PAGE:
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When reaching your goals in life, you need other people. Even if you are not in it for the money, we need other people for domestic comfort, companionship, etc. When interacting with others, it is essential to have some level of social skills. This includes listening, speaking and having the ability to read body language. Having these skills is especially important as an entrepreneur.
When I was 15-16 years old, I went to create my first business once my YouTube channel got demonetized. This business was a social media marketing agency. To acquire customers, I had to put myself out there.
This includes making lots of cold calls, attending networking events where everyone was over 30 and putting myself in many social situations far out of my comfort zone. Here are the three steps I took to build my social skills as an entrepreneur:
Related: 5 Social Skills Every Entrepreneur Needs to Master
1. Consuming content
The first step I took for building my social skills at 15-16 years old was consuming content.
The first business-related book I ever read was Rich Dad, Poor Dad by Robert T. Kiyosaki and Sharon Lechter. This book completely changed my view of the world and further expanded my interest in self-development books. Some of the books I read during this one-year phase that improved my social skills were:
How to Win Friends and Influence People by Dale Carnegie
The 48 Laws of Power by Robert Greene
How to Develop Self-Confidence & Influence People by Dale Carnegie
Why Courage Matters: The Way to a Braver Life by John McCain
All these books gave me a deep insight into how to communicate with others for various purposes. The common theme among all these books was to listen, ask questions and focus more on the other person.
Whenever I didn’t have time to read books, I would tap into audiobooks, short videos and podcasts. Consuming content through these alternate mediums allowed me to learn and build my social skills while busy doing other things.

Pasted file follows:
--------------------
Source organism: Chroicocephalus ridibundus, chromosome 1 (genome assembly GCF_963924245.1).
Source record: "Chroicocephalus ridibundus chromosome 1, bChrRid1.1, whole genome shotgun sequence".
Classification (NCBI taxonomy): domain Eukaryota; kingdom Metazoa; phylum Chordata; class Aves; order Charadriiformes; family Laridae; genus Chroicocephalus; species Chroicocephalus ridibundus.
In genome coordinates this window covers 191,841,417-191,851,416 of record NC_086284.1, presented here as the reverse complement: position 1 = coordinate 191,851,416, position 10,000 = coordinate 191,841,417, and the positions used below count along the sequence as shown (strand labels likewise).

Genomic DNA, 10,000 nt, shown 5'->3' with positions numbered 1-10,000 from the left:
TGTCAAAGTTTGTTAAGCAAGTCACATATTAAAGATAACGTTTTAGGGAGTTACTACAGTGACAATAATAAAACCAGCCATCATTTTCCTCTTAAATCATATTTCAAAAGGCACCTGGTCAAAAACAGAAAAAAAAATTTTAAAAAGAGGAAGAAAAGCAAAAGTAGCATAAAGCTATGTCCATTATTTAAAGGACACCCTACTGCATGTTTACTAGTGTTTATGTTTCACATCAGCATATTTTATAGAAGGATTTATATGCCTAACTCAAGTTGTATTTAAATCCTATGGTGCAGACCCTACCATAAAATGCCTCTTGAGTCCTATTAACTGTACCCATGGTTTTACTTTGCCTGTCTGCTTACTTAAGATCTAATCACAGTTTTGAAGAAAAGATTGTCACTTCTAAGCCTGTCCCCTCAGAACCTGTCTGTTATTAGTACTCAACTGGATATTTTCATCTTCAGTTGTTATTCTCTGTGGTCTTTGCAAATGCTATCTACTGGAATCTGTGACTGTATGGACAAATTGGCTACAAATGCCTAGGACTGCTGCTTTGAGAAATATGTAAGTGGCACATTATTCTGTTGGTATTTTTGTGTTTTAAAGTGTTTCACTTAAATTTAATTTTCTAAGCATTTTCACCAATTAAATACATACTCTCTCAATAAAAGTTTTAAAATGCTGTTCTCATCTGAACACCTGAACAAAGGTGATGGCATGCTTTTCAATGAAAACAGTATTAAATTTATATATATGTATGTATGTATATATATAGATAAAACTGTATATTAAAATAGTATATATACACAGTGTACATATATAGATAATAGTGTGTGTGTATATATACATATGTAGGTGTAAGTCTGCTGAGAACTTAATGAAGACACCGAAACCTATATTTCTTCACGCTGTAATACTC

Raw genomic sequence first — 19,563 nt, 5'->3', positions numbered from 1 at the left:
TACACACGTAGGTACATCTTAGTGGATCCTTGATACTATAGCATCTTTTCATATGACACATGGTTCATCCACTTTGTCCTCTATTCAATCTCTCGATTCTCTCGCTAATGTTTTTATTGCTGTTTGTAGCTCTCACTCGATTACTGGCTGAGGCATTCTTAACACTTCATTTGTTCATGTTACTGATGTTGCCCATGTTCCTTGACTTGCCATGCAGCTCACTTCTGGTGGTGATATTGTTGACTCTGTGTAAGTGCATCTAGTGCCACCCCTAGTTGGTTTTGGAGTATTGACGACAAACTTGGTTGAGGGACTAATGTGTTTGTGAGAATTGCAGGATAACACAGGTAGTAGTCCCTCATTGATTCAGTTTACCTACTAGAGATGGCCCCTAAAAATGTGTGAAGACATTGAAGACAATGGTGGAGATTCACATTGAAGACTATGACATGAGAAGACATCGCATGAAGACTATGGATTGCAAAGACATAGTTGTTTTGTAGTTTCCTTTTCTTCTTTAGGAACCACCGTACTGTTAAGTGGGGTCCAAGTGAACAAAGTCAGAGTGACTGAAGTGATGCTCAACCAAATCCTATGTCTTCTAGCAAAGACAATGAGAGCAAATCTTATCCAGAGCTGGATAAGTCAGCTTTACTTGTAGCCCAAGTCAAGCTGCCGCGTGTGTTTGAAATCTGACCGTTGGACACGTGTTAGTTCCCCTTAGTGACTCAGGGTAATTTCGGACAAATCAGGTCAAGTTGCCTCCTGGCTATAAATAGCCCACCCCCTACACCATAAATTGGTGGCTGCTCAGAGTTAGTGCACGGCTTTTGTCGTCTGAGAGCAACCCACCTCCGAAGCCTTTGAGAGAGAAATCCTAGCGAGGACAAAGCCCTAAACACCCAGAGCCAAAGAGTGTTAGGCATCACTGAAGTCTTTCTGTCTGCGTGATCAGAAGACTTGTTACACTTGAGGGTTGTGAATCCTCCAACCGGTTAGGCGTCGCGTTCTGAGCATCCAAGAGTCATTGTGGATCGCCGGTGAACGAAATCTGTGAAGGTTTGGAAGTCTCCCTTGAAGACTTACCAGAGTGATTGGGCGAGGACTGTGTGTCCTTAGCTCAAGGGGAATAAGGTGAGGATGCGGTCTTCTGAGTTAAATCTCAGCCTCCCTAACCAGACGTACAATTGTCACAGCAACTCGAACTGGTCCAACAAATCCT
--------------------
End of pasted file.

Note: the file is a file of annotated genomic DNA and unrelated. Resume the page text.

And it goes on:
My book phase lasted for precisely one year. I read over 56 books, and eventually, I got tired of reading them because some of the information was clashing against each other.
Don’t get me wrong. Consuming content is good, but you don’t want to consume too much. Eventually, you need to put yourself out there and apply what you are learning. This brings me to my next point of putting yourself out there.
Related: 4 Important Social Skills You Need to Succeed at Work
2. Putting yourself out there
The best teacher of reality is reality. No book, video or class can teach as well as reality can. When I was in high school, I was constantly putting myself out there.
I would skip school and show up to networking events in downtown Atlanta. I was always the youngest person in the room when I showed up. The first couple of times was terrifying, but eventually, I got used to it.
When I moved out of my parents’ house, I made it a priority to plan my day outside of the house. Doing this made it easier to make friends and develop my social skills. Putting yourself out there sounds quite intimidating, especially when it comes to getting rejected.
Related: 4 Tips to Stepping Outside Your Comfort Zone and Living Your Dream Life
3. Don’t be afraid of rejection
Let’s be honest. Getting rejected sucks. No one likes the feeling of hearing “no.” I used to be the worst at handling rejection until I started cold calling. The first ten times of getting hung up on did not feel good, but after a while, you begin to realize that rejection isn’t as bad as it sounds.
I once set a goal to meet two people a day. Throughout that journey, I quickly realized that not everyone wanted to talk to me. As far as a reason, it wasn’t because they didn’t like me or anything like that. It was often bad timing. Maybe they:
This experience shifted my mindset that rejection is just bad timing, and that mindset change helped me stop taking rejection personally.
It doesn’t matter if you are a business owner, entrepreneur or someone just going through school. We need all need each other to reach our goals. Trying to make it on your own is very hard and often may take a lot more time, energy and money.
Take the time to learn basic social skills, and polish them through daily practice. You will make mistakes early on, but eventually, your hard work will pay massive dividends.